Voting is a right given to all American citizens 18 years of age or older. It has not always been that way. In the past people who lived in this country were not allowed to vote for many reasons, including ethnicity, the color or their skin or their gender. It is important that all people who are old enough do vote, so that their voices can be heard in the election.

Learn more about voting and get out and vote posters:

Click here to explore designs and images about voting and encouraging others to vote.

Click here to find out more about voting rights.

Click here to visit this Smithsonian Learning Lab page about how young people have shaken up elections.

Watch this video on how young people can make a difference in elections.

Step 4: Sketch It

Inventors use sketching as a way to organize their ideas.

Drawing an idea allows inventors to imagine what their invention might look like and how it will work. Try sketching out your ideas before creating your design! Take some time to think about the message you hope to get across and what types of things will compel people to get out and vote on election day.

You can sketch your ideas with paper and pencil, or you can try using a digital format. Remember! Inventors rarely get it right on the first try. Whatever the method, you may need to erase and re-draw your invention as you continue to think through how you want to solve the problem.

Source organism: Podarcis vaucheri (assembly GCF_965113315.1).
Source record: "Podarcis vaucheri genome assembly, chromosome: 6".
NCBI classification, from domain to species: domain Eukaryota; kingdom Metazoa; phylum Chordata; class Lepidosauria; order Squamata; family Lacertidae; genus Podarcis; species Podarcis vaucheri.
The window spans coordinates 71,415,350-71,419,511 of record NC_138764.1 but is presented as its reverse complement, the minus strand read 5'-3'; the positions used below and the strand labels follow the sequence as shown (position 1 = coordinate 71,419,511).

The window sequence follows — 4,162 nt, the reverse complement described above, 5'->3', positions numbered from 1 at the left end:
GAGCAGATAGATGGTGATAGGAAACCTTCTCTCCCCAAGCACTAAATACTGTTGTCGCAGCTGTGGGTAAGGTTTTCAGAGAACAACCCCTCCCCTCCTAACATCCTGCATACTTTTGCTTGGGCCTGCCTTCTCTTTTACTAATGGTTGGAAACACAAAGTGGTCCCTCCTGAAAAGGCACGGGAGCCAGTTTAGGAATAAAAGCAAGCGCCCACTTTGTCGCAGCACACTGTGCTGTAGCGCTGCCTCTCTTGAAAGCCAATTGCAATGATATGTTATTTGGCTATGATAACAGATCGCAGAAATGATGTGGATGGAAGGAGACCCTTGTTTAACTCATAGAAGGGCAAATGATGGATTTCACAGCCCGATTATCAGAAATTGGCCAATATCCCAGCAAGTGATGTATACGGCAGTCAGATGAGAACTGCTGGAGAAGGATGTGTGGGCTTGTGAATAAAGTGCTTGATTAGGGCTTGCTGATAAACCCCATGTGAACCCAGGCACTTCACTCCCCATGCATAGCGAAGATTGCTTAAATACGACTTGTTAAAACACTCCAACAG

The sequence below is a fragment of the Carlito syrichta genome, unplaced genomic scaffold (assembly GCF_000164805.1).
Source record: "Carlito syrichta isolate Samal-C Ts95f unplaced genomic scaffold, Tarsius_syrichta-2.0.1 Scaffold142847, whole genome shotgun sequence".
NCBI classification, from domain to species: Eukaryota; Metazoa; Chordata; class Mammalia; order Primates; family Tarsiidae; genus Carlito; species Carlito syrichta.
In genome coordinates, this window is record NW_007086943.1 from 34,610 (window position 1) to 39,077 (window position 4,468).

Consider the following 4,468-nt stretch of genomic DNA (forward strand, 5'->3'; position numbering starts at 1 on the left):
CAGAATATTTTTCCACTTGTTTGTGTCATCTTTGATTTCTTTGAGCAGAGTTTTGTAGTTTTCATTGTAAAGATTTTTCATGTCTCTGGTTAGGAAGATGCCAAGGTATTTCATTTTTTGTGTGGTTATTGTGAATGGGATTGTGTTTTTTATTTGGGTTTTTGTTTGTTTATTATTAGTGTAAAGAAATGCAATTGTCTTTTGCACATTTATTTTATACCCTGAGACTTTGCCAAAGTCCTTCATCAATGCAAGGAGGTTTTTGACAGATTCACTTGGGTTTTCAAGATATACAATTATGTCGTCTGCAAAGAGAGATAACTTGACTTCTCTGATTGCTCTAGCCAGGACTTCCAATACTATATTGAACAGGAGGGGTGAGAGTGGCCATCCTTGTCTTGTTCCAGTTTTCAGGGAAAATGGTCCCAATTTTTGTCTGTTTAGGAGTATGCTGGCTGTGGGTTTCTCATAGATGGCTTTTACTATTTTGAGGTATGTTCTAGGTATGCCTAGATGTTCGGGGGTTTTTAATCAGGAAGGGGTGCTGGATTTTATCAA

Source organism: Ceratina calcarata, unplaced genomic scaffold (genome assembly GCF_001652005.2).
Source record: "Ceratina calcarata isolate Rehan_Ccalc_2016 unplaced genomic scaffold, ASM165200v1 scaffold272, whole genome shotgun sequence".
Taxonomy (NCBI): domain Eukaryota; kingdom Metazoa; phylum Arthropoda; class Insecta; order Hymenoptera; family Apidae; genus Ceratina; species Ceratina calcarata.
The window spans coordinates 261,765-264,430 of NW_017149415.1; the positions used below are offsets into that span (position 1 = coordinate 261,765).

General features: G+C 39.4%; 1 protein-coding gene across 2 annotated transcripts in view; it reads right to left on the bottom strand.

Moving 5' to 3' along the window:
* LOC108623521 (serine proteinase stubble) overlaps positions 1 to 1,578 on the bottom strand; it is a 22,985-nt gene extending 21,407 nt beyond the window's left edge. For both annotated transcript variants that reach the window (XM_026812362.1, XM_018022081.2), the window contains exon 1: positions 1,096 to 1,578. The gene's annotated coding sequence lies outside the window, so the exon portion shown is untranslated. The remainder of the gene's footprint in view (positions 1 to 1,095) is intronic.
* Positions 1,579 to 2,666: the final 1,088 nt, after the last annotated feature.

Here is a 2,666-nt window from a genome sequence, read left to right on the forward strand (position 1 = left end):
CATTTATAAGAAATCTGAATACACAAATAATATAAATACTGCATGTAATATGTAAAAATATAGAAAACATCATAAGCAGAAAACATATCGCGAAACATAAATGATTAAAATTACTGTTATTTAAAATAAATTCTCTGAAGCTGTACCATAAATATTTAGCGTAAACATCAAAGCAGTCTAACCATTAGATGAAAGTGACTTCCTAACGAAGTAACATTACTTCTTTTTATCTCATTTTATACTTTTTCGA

Click here to learn more about inventors' sketches in the Smithsonian Collection.

Step 5: Create It

Now it is time to create your innovative idea. In this step, inventors get to see their idea turn into something real. Building a model or laying out a design can also help you learn about any issues there are with their idea. Your design will show the colors, placement and arrangement of elements that will be your design.

How can you design a meaningful poster that encourages people to vote in the upcoming elections? How will the size and placement of the images you use make your poster speak to others? What group or groups of people will your get out and vote poster be designed to reach?

Click here to be sent to the digital "Design a Voting Poster" activity on the Scratch website. When to get to the website click the green flag to begin.

Once you have created your design, move on to the next step in the invention process, Try It!

Step 6: Try It